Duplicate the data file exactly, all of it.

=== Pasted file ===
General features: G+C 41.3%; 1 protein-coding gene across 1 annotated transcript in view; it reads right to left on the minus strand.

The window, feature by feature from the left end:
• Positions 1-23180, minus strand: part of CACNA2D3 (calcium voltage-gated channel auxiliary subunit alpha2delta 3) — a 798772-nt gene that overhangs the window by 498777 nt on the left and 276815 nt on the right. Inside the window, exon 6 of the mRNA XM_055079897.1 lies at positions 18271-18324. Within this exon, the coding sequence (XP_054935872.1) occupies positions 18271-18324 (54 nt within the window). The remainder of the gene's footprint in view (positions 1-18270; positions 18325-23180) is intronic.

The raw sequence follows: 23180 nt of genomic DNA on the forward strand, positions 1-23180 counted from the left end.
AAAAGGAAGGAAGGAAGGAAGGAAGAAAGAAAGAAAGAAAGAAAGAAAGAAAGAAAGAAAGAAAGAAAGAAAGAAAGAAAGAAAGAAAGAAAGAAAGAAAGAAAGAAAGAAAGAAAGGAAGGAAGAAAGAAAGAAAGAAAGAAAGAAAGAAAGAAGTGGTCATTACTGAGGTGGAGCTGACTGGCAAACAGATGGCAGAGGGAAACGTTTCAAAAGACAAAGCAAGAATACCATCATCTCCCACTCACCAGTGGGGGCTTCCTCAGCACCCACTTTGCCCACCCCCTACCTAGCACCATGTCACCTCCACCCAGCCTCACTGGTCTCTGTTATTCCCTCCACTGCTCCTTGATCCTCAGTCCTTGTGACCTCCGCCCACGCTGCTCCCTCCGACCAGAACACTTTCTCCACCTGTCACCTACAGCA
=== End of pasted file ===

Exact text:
General features: G+C 41.3%; 1 protein-coding gene across 1 annotated transcript in view; it reads right to left on the minus strand.

The window, feature by feature from the left end:
• Positions 1-23180, minus strand: part of CACNA2D3 (calcium voltage-gated channel auxiliary subunit alpha2delta 3) — a 798772-nt gene that overhangs the window by 498777 nt on the left and 276815 nt on the right. Inside the window, exon 6 of the mRNA XM_055079897.1 lies at positions 18271-18324. Within this exon, the coding sequence (XP_054935872.1) occupies positions 18271-18324 (54 nt within the window). The remainder of the gene's footprint in view (positions 1-18270; positions 18325-23180) is intronic.

The raw sequence follows: 23180 nt of genomic DNA on the forward strand, positions 1-23180 counted from the left end.
AAAAGGAAGGAAGGAAGGAAGGAAGAAAGAAAGAAAGAAAGAAAGAAAGAAAGAAAGAAAGAAAGAAAGAAAGAAAGAAAGAAAGAAAGAAAGAAAGAAAGAAAGAAAGAAAGAAAGGAAGGAAGAAAGAAAGAAAGAAAGAAAGAAAGAAAGAAGTGGTCATTACTGAGGTGGAGCTGACTGGCAAACAGATGGCAGAGGGAAACGTTTCAAAAGACAAAGCAAGAATACCATCATCTCCCACTCACCAGTGGGGGCTTCCTCAGCACCCACTTTGCCCACCCCCTACCTAGCACCATGTCACCTCCACCCAGCCTCACTGGTCTCTGTTATTCCCTCCACTGCTCCTTGATCCTCAGTCCTTGTGACCTCCGCCCACGCTGCTCCCTCCGACCAGAACACTTTCTCCACCTGTCACCTACAGCA